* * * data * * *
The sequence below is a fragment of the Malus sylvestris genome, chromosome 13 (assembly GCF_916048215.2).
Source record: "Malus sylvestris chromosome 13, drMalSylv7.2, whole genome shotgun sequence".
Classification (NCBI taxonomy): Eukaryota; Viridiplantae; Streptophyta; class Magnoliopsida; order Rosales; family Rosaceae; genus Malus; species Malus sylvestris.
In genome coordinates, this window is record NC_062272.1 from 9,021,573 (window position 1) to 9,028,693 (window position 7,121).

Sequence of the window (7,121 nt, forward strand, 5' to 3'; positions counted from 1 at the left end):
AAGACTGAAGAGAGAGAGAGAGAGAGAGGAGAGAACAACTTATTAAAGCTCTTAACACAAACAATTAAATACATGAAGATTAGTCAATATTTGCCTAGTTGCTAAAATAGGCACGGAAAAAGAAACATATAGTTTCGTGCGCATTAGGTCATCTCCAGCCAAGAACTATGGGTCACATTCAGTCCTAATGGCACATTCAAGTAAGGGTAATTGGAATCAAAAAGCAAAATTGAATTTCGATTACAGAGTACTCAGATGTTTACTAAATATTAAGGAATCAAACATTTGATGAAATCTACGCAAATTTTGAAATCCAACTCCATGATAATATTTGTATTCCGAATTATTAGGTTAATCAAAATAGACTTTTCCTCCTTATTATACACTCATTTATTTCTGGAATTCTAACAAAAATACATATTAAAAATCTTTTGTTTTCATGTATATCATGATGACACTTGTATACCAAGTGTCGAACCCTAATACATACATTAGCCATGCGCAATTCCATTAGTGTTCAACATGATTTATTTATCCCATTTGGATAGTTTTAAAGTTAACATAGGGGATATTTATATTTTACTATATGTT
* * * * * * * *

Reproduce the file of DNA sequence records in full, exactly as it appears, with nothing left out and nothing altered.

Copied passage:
The sequence below is a fragment of the Malus sylvestris genome, chromosome 13 (assembly GCF_916048215.2).
Source record: "Malus sylvestris chromosome 13, drMalSylv7.2, whole genome shotgun sequence".
Classification (NCBI taxonomy): Eukaryota; Viridiplantae; Streptophyta; class Magnoliopsida; order Rosales; family Rosaceae; genus Malus; species Malus sylvestris.
In genome coordinates, this window is record NC_062272.1 from 9,021,573 (window position 1) to 9,028,693 (window position 7,121).

Sequence of the window (7,121 nt, forward strand, 5' to 3'; positions counted from 1 at the left end):
AAGACTGAAGAGAGAGAGAGAGAGAGAGGAGAGAACAACTTATTAAAGCTCTTAACACAAACAATTAAATACATGAAGATTAGTCAATATTTGCCTAGTTGCTAAAATAGGCACGGAAAAAGAAACATATAGTTTCGTGCGCATTAGGTCATCTCCAGCCAAGAACTATGGGTCACATTCAGTCCTAATGGCACATTCAAGTAAGGGTAATTGGAATCAAAAAGCAAAATTGAATTTCGATTACAGAGTACTCAGATGTTTACTAAATATTAAGGAATCAAACATTTGATGAAATCTACGCAAATTTTGAAATCCAACTCCATGATAATATTTGTATTCCGAATTATTAGGTTAATCAAAATAGACTTTTCCTCCTTATTATACACTCATTTATTTCTGGAATTCTAACAAAAATACATATTAAAAATCTTTTGTTTTCATGTATATCATGATGACACTTGTATACCAAGTGTCGAACCCTAATACATACATTAGCCATGCGCAATTCCATTAGTGTTCAACATGATTTATTTATCCCATTTGGATAGTTTTAAAGTTAACATAGGGGATATTTATATTTTACTATATGTT